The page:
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Apartheid Struggles: Rough-Cut Form


Ava Thompson Greenwell

Ava Thompson Greenwell is a journalism professor at Northwestern as well as a film documentarian, producer, editor, and fundraiser. On Dec. 11, as part of the Levy Lecture Series, she shared an excerpt from her first film with an eager audience at the Levy Senior Center, 300 Dodge Ave. The working title of the film is “Mission Possible:” Chicago’s Free South Africa Movement.

Dr. Greenwell began working on this project in 2016. She has long been interested in South Africa, traveling there at least once a year for her work with journalism students who do immersive reporting projects in Johannesburg and Cape Town. Her research on this project uncovers the various Chicago organizations involved in the anti-apartheid movement from 1980-1994.  Dr. Greenwell has already conducted more than 20 interviews on the topic, including some in South Africa.

In addition to individual recollections on various points of view and archival footage, Dr. Greenwell obtained video of Nelson Mandela’s 1993 speech to Chicago’s labor community.  Eventually she had enough information to outline a first draft and start editing the filmed interviews and research together. That first draft, or rough cut in cinematography parlance, was shown to the Levy Lecture audience.

Under apartheid, black South Africans were not permitted to vote, take advanced classes, pursue certain careers or own land – only white South Africans enjoyed those privileges. Chicagoans helped draw attention to black South Africans suffering under apartheid in three ways: consciousness-raising, fundraising, and legislation.Three well-known people who were instrumental in these efforts, and whose interviews with Greenwell are included in the film, proudly sat on the front row in the Linden Room at the Levy Senior Center: Cheryl Johnson-Odim, Prexy Nesbit and Basil Clunie.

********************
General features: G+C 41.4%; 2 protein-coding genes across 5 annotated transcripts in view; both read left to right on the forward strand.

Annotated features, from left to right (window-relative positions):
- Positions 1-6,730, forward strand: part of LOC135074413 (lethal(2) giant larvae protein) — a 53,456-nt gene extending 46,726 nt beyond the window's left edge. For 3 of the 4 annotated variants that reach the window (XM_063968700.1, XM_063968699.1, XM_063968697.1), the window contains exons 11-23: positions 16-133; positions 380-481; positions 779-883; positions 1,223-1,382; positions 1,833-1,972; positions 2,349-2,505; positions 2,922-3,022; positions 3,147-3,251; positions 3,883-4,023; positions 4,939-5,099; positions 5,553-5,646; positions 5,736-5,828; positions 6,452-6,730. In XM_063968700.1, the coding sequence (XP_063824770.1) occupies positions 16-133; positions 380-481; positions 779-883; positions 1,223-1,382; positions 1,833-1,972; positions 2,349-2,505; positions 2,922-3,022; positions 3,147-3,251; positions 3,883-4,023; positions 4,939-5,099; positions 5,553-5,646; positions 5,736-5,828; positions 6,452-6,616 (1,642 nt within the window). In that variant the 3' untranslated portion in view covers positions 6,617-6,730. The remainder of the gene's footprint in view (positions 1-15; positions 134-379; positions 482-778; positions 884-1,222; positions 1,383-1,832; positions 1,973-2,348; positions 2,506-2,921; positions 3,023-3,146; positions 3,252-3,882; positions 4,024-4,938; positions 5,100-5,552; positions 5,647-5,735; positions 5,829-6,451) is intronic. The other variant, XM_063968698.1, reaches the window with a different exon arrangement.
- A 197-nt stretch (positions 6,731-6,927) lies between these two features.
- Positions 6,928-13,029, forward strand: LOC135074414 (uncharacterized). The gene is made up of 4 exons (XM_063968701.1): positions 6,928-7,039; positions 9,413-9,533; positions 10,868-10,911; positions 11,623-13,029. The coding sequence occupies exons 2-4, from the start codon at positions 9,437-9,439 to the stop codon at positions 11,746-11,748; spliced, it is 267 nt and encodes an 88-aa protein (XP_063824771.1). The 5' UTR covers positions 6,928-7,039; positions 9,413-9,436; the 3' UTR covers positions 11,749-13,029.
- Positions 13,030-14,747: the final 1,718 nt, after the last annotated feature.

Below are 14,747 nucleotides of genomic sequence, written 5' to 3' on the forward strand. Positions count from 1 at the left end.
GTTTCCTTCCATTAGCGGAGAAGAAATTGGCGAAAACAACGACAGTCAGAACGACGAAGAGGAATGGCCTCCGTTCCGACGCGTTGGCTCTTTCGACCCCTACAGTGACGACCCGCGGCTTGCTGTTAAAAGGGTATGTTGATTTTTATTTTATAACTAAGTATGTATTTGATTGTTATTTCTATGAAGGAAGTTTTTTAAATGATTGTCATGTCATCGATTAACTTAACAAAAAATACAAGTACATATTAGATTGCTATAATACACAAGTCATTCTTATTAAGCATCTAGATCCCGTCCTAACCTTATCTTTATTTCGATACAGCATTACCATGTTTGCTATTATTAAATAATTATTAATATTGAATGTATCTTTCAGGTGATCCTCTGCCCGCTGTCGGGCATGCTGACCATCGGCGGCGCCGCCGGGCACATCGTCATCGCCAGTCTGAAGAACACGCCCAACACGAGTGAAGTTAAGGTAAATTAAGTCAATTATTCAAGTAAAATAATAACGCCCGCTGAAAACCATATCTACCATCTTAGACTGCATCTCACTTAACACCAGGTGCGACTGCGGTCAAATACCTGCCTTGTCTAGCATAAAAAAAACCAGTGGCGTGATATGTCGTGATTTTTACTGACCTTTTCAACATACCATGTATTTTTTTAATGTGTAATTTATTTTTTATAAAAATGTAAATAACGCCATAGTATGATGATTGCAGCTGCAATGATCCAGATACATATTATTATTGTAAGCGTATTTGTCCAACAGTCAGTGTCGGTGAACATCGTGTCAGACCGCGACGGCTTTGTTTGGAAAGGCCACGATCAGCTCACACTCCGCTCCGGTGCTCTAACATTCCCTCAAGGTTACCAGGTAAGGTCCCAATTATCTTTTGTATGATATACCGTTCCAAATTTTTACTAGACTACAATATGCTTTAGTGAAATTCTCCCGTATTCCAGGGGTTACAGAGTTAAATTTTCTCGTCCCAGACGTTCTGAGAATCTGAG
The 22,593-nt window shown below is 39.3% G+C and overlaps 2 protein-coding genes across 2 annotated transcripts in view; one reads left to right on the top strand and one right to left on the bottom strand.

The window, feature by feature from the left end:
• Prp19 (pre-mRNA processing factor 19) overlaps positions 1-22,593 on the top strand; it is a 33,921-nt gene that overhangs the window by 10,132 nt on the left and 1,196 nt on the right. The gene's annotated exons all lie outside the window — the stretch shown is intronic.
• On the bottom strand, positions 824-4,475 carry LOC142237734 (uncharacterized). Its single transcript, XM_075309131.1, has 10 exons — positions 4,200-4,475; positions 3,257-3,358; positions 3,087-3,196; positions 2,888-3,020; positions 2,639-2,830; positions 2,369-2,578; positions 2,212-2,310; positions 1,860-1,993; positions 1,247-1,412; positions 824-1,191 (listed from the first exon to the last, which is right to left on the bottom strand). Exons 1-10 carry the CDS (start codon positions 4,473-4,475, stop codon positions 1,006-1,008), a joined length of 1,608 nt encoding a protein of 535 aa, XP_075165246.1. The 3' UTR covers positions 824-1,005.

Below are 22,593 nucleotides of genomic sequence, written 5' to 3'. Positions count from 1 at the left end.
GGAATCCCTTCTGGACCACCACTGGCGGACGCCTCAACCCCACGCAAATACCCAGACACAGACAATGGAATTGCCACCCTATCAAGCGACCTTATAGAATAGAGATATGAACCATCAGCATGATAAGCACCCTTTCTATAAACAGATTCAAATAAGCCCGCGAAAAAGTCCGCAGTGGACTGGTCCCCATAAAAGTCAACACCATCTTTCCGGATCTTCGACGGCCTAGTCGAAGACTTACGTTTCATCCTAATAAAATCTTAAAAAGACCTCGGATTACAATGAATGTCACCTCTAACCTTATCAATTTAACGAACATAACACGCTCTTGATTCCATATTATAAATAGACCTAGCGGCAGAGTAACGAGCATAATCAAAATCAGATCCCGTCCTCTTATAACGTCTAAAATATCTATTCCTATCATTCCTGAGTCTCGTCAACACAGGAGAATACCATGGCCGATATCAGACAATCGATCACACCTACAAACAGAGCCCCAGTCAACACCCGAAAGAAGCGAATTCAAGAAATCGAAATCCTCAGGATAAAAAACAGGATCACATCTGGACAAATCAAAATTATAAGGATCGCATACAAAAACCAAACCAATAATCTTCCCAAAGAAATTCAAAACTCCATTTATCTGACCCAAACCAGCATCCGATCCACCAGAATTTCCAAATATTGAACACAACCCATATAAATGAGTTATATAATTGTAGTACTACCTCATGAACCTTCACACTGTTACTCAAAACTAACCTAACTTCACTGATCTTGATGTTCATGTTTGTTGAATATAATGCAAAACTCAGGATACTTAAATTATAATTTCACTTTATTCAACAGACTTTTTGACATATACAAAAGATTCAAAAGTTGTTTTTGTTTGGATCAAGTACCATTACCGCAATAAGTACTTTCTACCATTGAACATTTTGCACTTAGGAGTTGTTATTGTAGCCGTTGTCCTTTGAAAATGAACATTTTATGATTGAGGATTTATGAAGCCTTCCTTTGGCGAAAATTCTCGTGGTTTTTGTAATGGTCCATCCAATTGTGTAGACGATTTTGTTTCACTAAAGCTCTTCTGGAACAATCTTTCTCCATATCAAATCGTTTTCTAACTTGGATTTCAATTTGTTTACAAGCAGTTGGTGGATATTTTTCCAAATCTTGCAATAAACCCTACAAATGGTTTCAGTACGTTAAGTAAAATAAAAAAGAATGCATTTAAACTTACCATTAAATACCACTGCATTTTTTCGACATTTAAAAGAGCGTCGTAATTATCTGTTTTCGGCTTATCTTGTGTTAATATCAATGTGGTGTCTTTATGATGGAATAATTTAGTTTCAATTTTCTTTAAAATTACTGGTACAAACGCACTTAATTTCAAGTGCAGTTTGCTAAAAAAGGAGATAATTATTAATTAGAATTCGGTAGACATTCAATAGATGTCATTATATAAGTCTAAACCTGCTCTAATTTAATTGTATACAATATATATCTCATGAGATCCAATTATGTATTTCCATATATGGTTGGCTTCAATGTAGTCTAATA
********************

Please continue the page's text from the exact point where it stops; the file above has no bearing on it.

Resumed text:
Ms. Johnson-Odim was a doctoral student at Northwestern University when she drew attention and greater awareness to the injustices of apartheid, and was a founding member of the Free South Africa Movement in 1984. Prexy Nesbit was one of the leaders in the American Committee on Africa and in 1984 he was a labor organizer in Chicago.  South African trade union members bore the brunt of the government’s oppression. In solidarity, the United States’ labor movement was very supportive of the anti-apartheid campaign and donated much of the money used to pay for activists’ legal counsel.

Basil Clunie had a leadership role in the Chicago Committee in Solidarity with South Africa. Most of its members were also active in the Coalition for Illinois’ Divestment from South Africa. Additionally, former Senator Carol Moseley Braun, also interviewed for the film, helped bring to the floor of the Illinois House several divestment bills that prohibited future investments in corporations doing business in South Africa.

Eventually the culmination of protests, divestment of funds and public support helped pressure the South African government to free Nelson Mandela, which they did in 1990. In 1993 Nelson Mandela came to Chicago and spoke of Chicago’s “vital contribution to our struggle” in at several planned appearances. The following year, South Africans enjoyed their first multiracial general election. Mr. Mandela led the African National Party to victory and became president. 

But the work is not finished. As Dr. Greenwell reminded the crowd, “South Africa is a young democracy. Its next election is scheduled for 2019, which will be only the sixth time all races were permitted to vote.” It is her hope that her film will be used for educational purposes and shown in schools, community centers and on public television. Her goal is to finish the film sometime next year, hopefully early enough to enter it in several film festivals.

There were numerous questions after the lecture and many audience members shared personal recollections about some of the people and incidents mentioned in the film. Dr. Greenwell took notes and offered some context, and was clearly happy with the positive reception. Based on the crowd’s reaction to the rough cut, many are looking forward to seeing the finished documentary.




 

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